Beloved Skeleton Hand Cloche Tutorial

Beloved Skeleton Hand Cloche Tutorial
I personally love creating little haunted vignettes. This one is for a table top cloche, but you could absolutely apply this same idea for a hand coming up out of the ground in front of a tombstone. I also walk you through reshaping a skeleton hand for a more realistic look.

What you will need:

  • 1 skeleton hand (mine is from the Target Halloween section last year)
  • 1 skeleton forearm (from a bag of bones)
  • Heat gun
  • 1/8" Wire (same type used to hang drop ceilings)
  • Hot glue
  • Spray paint in Heirloom White/Satin Finish or any White (DO NOT USE FLAT)
  • Minwax Gel Stain - Aged Oak - you can find at Home Depot/Lowes/Amazon
  • Foam circle - I cut mine from a sheet of Pink Foam
  • Spray Paint in Black
  • Alene's Thick and Tacky Glue
  • Dirt
  • Silk Flower
  • Faux pearl bracelet or necklace,
  • Rosary or cross
  • Antique photo
  • 19" cloche - the best price I found was on Amazon.

The first thing you want to do is create and shape the hand to make it look like it is holding the rose. I bought a bunch of hands from Target last Halloween. I think they were like $2.99 each. They are a nice thick plastic and I knew they would be great for projects in the future.

Using the heat gun, you are going to carefully heat the joints of the fingers. When you feel the plastic get to be a little pliable, turn off the heat gun and adjust the fingers into the position you want them. Hold them in this position as you let the plastic cool back down. If you accidentally break off a finger, don't worry. You can use the wrist technique to fix it with hot glue.

In order to attach the hand to the forearm, I had to cut off the excess bone on the wrist of the hand. I used a Dremel with a "cut off" bit/blade to do that.

Next, I drilled 2 holes in the base of the hand as well as in the forearm. I inserted 1/8" wire to connect the 2 pieces together and give it some strength. I tacked both ends with hot glue.

Now to create the wrist joint. I took some painters tape and wrapped it around 3 sides of the wrist joint area. I then filled it in with hot glue. Let it dry and viola! A new wrist. You can do this same thing to fix broken skeleton fingers too. When you remove the tape, you can add another layer of hot glue to the side that was taped so it doesn't look flat.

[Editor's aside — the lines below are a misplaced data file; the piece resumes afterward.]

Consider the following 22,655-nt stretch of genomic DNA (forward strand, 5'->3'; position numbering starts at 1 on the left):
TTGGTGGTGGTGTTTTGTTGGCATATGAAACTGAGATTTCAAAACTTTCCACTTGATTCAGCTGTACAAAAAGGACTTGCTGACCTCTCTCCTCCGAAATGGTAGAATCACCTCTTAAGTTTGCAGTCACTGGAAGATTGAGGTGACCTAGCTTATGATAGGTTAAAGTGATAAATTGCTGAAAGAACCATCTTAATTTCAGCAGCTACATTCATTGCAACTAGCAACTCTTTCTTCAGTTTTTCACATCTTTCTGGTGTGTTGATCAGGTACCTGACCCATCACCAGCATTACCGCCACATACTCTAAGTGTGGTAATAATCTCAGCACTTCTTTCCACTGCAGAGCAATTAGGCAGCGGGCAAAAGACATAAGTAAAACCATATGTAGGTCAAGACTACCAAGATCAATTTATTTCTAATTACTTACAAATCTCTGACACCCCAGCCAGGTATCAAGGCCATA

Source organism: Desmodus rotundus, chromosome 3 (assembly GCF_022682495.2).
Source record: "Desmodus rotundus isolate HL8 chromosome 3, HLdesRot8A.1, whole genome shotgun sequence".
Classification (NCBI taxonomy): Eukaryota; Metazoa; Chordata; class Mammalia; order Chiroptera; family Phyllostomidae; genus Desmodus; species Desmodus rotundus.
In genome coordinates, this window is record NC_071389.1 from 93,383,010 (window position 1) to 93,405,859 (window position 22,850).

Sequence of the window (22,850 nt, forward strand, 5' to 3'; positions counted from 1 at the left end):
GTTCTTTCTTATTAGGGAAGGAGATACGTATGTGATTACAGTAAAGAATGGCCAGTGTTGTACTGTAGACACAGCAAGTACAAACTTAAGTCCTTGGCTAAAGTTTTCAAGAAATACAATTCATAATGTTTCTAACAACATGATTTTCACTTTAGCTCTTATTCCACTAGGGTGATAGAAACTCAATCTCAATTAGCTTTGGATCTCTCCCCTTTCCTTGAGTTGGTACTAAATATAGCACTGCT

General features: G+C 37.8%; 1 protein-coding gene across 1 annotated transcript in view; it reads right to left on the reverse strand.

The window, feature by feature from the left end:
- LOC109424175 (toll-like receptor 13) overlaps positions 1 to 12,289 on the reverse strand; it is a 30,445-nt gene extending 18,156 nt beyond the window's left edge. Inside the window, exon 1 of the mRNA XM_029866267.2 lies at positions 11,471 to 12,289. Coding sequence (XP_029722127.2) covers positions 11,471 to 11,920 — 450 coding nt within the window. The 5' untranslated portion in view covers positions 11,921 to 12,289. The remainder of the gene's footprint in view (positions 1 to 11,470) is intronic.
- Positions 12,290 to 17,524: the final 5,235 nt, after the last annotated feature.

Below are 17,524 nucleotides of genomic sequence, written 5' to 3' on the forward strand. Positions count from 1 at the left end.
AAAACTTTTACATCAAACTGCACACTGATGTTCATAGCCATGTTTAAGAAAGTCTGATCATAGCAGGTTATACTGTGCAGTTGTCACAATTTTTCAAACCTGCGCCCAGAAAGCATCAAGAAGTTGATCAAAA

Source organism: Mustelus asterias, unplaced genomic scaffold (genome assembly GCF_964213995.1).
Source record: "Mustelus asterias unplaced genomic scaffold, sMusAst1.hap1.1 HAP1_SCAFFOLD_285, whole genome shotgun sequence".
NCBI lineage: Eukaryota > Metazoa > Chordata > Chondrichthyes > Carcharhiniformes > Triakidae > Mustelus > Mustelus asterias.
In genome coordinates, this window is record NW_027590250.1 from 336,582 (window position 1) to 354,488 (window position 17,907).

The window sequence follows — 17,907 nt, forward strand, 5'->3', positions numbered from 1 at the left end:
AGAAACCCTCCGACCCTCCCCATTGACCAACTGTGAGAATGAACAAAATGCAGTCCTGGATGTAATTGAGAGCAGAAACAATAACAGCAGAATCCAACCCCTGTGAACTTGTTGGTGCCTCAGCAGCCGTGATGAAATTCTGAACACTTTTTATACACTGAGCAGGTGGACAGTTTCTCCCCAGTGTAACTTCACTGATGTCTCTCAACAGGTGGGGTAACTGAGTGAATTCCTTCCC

I then painted the hand and arm with a Heirloom White Satin spray paint.

Once the spray paint was dry, I brushed on some Minwax Gel Stain in Aged Oak,let it sit for a moment and then wiped it off with a rag. The key to using the Minwax Gel Stain is to let it sit in the nooks and crannies but be more subtle in the other areas.

For the base, I cut a 9" circle out of pink foam and then shaved down the sides to give it a more mounded feel. You don't have to be precise here. When you are done shaping it, spray with either brown or black spray paint.

Now, position the arm and insert into the foam. (When positioning the arm, you are going to want the hand to be center, not the arm.) Put the flower in the hand and insert the stem into the foam. Now, test it and put the glass dome over it. Make sure everything is fitting it proper and not mashed against the glass. Once you have the arm and flower where you like it, secure with some hot glue.

Next, cover the pink foam mound with Alene's Thick and Tacky glue. I really like this glue as it stays put and doesn't drip, which is important. Pat handfuls of dry dirt into the glue.

Wrap the pearls/ lace scraps/ etc around the wrist. Dangle a rosary or necklace from the fingers. Add an antique photo to the scene. My photo is an actual family photo.

Finally, I added a little loose dirt and a few pebbles for some more texture.

That's it. I hope you like this tutorial and find other ways to apply it to different props and scenes.

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